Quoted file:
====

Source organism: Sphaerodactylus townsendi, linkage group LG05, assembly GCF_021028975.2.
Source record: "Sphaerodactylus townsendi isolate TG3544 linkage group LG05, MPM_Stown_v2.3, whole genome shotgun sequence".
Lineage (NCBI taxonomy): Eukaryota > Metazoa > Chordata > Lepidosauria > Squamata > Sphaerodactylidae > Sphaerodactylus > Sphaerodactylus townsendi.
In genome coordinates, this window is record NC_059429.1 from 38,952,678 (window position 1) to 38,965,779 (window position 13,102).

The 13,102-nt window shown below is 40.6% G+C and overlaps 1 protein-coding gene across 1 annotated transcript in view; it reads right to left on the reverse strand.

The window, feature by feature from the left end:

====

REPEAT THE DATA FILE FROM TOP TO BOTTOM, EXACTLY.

Source organism: Sphaerodactylus townsendi, linkage group LG05, assembly GCF_021028975.2.
Source record: "Sphaerodactylus townsendi isolate TG3544 linkage group LG05, MPM_Stown_v2.3, whole genome shotgun sequence".
Lineage (NCBI taxonomy): Eukaryota > Metazoa > Chordata > Lepidosauria > Squamata > Sphaerodactylidae > Sphaerodactylus > Sphaerodactylus townsendi.
In genome coordinates, this window is record NC_059429.1 from 38,952,678 (window position 1) to 38,965,779 (window position 13,102).

The 13,102-nt window shown below is 40.6% G+C and overlaps 1 protein-coding gene across 1 annotated transcript in view; it reads right to left on the reverse strand.

The window, feature by feature from the left end: